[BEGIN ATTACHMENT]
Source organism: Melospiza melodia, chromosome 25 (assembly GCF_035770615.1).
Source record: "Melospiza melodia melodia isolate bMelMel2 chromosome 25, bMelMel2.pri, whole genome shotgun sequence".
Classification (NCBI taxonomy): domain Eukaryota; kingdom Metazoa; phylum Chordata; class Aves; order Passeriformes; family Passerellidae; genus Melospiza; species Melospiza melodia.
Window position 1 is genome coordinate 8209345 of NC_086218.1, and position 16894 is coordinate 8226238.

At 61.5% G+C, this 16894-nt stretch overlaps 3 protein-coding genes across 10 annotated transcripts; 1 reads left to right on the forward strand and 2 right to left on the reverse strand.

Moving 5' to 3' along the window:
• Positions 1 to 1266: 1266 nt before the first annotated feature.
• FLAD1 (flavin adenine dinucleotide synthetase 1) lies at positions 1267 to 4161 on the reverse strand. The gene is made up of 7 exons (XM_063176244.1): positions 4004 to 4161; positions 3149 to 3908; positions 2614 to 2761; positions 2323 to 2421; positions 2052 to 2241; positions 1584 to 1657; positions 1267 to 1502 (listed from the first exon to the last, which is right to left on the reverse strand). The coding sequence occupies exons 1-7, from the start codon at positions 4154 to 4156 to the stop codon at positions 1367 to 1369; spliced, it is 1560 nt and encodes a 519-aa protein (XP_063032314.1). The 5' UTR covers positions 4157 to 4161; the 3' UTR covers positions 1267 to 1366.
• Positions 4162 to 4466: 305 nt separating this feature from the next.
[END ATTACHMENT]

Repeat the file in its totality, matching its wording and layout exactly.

Source organism: Melospiza melodia, chromosome 25 (assembly GCF_035770615.1).
Source record: "Melospiza melodia melodia isolate bMelMel2 chromosome 25, bMelMel2.pri, whole genome shotgun sequence".
Classification (NCBI taxonomy): domain Eukaryota; kingdom Metazoa; phylum Chordata; class Aves; order Passeriformes; family Passerellidae; genus Melospiza; species Melospiza melodia.
Window position 1 is genome coordinate 8209345 of NC_086218.1, and position 16894 is coordinate 8226238.

At 61.5% G+C, this 16894-nt stretch overlaps 3 protein-coding genes across 10 annotated transcripts; 1 reads left to right on the forward strand and 2 right to left on the reverse strand.

Moving 5' to 3' along the window:
• Positions 1 to 1266: 1266 nt before the first annotated feature.
• FLAD1 (flavin adenine dinucleotide synthetase 1) lies at positions 1267 to 4161 on the reverse strand. The gene is made up of 7 exons (XM_063176244.1): positions 4004 to 4161; positions 3149 to 3908; positions 2614 to 2761; positions 2323 to 2421; positions 2052 to 2241; positions 1584 to 1657; positions 1267 to 1502 (listed from the first exon to the last, which is right to left on the reverse strand). The coding sequence occupies exons 1-7, from the start codon at positions 4154 to 4156 to the stop codon at positions 1367 to 1369; spliced, it is 1560 nt and encodes a 519-aa protein (XP_063032314.1). The 5' UTR covers positions 4157 to 4161; the 3' UTR covers positions 1267 to 1366.
• Positions 4162 to 4466: 305 nt separating this feature from the next.